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It seems like most of my questions on this meta, regardless of the subject, receive comments asking for specific examples of the issue I'm trying to address. I understand that concrete examples can clarify some issues, but in many cases these comments feel more like:

Links or it didn't happen.

I prefer to avoid putting other users on the spot, and I really, really don't want to incite a mob to go after any specific post or user. The meta effect is a thing after all.

When we talk about issues on this site is there any way that we can, ya know, do that without pointing to specific users or posts?

Somewhat related:

https://meta.stackoverflow.com/q/269349/1947286

https://meta.stackoverflow.com/a/268177/1947286

https://meta.stackexchange.com/a/197072/217863

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  • So when a user says Question X should be closed or reopened they shouldn't post the link? And if you were to ask whether certain behavior is rude, annoying, offensive, counter-productive without supporting your case, the discussion is doomed to failure. What you can do is flag the post, or the user that you feel is acting inappropriately and include details in the flag. Perfectly anonymous, or visit chat and ask to meet up with a mod in a private chat room and talk to them in confidentiality. – user3114 Sep 26 '17 at 18:30
  • I wonder if MSE has answered this. – NVZ Sep 26 '17 at 18:32
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    @Mari-Lou A if the whole point of the question is to ask about a single specific post, yes add a link. If you're asking about an issue that you've observed more broadly is it necessary to point out a post or user? – apaul Sep 26 '17 at 18:34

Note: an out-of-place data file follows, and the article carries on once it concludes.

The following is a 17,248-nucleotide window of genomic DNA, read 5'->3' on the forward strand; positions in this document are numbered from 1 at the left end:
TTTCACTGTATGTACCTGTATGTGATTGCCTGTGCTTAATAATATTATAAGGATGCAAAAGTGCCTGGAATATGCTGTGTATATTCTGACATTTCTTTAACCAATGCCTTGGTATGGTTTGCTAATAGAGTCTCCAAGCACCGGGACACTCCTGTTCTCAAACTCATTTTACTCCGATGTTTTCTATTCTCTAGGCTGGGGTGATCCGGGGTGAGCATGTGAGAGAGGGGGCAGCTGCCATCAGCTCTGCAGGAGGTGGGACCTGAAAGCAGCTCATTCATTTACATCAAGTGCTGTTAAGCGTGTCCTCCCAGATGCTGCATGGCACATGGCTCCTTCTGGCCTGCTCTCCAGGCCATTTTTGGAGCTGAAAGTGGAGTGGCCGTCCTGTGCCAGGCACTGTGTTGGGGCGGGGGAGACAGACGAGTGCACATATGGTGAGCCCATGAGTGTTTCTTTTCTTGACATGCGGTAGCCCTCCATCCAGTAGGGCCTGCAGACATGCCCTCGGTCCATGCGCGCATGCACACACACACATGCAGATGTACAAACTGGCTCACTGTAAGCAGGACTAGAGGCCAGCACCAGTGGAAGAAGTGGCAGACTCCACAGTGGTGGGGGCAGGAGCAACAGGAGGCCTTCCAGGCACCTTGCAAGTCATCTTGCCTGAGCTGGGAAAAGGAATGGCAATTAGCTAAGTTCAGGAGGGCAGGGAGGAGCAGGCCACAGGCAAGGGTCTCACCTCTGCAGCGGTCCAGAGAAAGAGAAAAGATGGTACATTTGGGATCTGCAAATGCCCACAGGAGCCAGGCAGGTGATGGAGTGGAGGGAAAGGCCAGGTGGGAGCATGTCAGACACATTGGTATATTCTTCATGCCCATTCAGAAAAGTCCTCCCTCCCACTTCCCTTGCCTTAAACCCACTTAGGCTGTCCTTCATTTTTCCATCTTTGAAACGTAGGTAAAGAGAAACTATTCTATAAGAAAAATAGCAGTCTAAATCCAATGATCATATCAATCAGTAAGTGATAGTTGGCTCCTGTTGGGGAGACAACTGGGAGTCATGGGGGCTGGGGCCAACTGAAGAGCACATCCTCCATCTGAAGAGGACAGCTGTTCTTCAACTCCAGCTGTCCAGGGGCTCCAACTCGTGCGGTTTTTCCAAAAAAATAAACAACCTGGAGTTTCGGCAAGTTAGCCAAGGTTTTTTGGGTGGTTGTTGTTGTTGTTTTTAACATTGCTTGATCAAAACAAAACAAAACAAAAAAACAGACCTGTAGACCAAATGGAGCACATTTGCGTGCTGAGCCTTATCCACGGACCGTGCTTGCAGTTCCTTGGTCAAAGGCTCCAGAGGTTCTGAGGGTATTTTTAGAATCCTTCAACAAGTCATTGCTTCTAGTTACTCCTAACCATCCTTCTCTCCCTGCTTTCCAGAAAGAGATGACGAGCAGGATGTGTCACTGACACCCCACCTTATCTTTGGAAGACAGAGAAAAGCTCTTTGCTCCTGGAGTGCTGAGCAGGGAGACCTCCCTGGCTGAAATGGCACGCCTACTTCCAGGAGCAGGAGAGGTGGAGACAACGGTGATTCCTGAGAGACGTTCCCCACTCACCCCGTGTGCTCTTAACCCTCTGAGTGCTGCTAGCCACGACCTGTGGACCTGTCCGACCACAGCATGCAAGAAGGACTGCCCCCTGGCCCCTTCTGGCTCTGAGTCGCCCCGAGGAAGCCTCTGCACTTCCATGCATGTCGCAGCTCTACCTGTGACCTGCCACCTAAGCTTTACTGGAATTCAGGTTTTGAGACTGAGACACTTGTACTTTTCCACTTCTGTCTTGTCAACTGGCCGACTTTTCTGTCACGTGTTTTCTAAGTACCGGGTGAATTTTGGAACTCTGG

• @NVZ I'm fairly certain it has, but individual sites are always free to come to their own conclusions. – apaul Sep 26 '17 at 18:35
  • And if, as I imagine, the problematic user is me, because I do not fit in. Go ahead. Fire. – user3114 Sep 26 '17 at 19:15
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    @Mari-Lou A That's precisely the sort of thing I'm trying to avoid. I'm rarely if ever thinking about or trying to go after a specific user, I'm trying to address a specific issue. Does that make sense? – apaul Sep 26 '17 at 19:18
  • "I really, really don't want to incite a mob to go after any specific post or user." kinda hard not to think you're talking about a specific user or post if you make this kind of premise. It says you are thinking of precisely a user or a post. Besides, I know my views are not popular, I know I have been critical of how some things have been handled, and I have rubbed some people up the wrong way. Maybe I need more help than others on my interpersonal skills. Ha! – user3114 Sep 26 '17 at 19:28
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    @Mari-Lou A honestly I haven't really interacted with you enough to have any reason to have an opinion one way or another. Granted you did ask for examples on my most recent question, but you're only one of many people who've asked. Hence better to talk about the issue than the user/s. – apaul Sep 26 '17 at 19:33
  • @Mari-Lou A it wasn't my intention to make you feel singled out. I'll be in chat if you want to talk about it. – apaul Sep 26 '17 at 19:41
  • @apaul34208 that's very kind of you, but I'm fine. Lick the wounds, they will heal. And this site is just not for me. Pity... but what can you do? – user3114 Sep 26 '17 at 19:44